Tuesday, July 11, 2017

7/11/17 Report - Photographs For Viewing Coins and Artifacts. Looking For Lost Items: A Reminder.

Written by the TreasureGuide for the exclusive use of treasurebeachesreport.blogspot.com.

I receive a lot of pictures of coins and artifacts and make quite a few myself.  Yesterday I received the pictures of the lost gold cross, and they were excellent for the intended purpose.

A lot of the photos that I've taken leave a lot to be desired.  The most important consideration is what you are trying to accomplish.  A picture that is good for one thing might be a total waste for something else.  The picture of the cross being worn was an excellent picture; it showed the owner, the size of the cross and there was also another photo showing a closeup of the cross.

If you are just trying to show a nice find, that is one thing, but if you want people to be able to identify the item or put a value on it, that requires a different kind of photo.

Sometimes you might not want the item to look like it looks in real life - not because you are being dishonest, but because you want to show certain details or features that might not be real obvious to the unaided eye.  The photo at the top of this post shows some found bottles.  The photos were taken in black light to show something you wouldn't see by actually looking at the bottles without the black light.  Those photos were taken for a specific purpose.

No matter how good a photo might be, it is not like being able to hold the item in your hand.  If you are holding it, you can turn it, get it under different lighting, inspect it from all angles and touch it.  It is easier to get a good feel for an object when you are holding it.

You can sometimes photograph things so that you can see things that you can not easily see with your own eyes.  You can use magnification, for example, and you can adjust the photo with editing software to do such things as increasing contrast or sharpness.

If you have a good closeup lens or a microscope that can take pictures, you might be able to see and show very small marks or details.  Different kinds of lighting can help too, as shown above.

I had one piece of red sea glass that I did not realize was made with uranium to make it glow.  I found information that told how lenses used on buoys were sometimes infused with uranium to make them glow.  I could only see some suspicious yellowish specks in the glass, but when photographed under black light, I could see that the glass was fluorescent on one side.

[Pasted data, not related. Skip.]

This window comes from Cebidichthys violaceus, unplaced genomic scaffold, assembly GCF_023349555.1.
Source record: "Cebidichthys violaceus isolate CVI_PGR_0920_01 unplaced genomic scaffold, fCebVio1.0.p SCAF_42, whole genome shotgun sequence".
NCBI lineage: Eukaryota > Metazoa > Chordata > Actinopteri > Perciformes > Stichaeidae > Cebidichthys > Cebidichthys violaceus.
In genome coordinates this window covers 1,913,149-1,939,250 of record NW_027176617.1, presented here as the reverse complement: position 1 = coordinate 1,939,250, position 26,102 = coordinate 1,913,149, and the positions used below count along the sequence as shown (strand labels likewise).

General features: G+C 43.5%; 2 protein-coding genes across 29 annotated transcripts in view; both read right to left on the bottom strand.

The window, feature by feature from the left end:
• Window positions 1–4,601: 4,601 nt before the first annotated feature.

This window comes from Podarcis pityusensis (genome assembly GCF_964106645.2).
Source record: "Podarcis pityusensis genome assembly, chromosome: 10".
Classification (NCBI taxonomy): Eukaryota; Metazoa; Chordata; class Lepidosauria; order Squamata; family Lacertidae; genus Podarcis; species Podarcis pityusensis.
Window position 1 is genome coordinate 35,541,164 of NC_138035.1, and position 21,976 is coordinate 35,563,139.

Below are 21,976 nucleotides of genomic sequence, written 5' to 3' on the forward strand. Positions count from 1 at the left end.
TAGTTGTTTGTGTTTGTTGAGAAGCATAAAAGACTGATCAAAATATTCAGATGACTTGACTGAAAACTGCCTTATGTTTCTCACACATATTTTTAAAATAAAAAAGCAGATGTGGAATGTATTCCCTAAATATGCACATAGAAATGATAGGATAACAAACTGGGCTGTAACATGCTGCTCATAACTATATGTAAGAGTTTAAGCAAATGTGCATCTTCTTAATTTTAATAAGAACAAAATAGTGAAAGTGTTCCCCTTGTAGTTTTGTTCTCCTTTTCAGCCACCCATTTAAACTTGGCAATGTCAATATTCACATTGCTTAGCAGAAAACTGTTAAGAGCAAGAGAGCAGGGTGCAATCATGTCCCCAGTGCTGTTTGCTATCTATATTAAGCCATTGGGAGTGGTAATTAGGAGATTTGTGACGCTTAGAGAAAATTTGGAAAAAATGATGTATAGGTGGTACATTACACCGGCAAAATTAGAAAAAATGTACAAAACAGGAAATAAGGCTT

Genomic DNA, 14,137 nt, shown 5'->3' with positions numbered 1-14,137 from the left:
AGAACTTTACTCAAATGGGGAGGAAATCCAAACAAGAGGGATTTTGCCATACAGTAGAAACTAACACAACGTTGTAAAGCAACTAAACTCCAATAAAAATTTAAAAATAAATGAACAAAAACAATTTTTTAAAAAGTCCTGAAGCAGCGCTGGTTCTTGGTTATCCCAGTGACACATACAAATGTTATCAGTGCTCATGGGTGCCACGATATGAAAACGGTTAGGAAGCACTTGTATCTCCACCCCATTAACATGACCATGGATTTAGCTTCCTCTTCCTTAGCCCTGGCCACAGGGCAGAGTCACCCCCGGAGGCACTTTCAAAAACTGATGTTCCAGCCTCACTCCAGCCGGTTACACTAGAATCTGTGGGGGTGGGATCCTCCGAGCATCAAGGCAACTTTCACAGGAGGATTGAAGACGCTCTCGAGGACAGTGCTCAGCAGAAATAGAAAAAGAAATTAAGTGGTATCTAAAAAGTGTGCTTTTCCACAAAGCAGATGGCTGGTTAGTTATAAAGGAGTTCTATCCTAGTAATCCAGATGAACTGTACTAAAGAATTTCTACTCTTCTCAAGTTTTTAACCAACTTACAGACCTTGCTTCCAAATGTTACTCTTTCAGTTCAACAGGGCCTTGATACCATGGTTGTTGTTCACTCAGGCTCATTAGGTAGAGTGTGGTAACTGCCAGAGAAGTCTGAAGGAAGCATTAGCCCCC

You can read more about the red sea glass and those fluorescent bottle finds in an old post by using the following link.


When it comes to coins, it is often best to have them lighted from an angle.  A flash aimed straight at a coin will usually glare out a lot of detail.  Remember that a coin is not a flat object.  It is often best to photograph it in a way that shows the three-dimensional features.

Photo of Recently Found Wheat Penny.
This photo isn't a bad photo for the intended purpose.  I just wanted to get a good closeup view.  It was taken with a Celestron microscope camera - an inexpensive camera setup that can make decent close-up photographs of smaller objects such as coins.  My primary purpose was the see if there was any doubling.  There was not.  The one shown below does show doubling.  That photo is from eBay.

Photo Taken From eBay Showing a Error Coin.
The Celectron is more convenient than using a  high-powered loop at times.  And the lighting is easily adjusted.

Lighting is one of the most important things for any photo.  Move the light around until the coin shows like you want it to.

When submitting photos of artifacts to be identified, make sure to provide a variety of angles and some idea of the size of the object.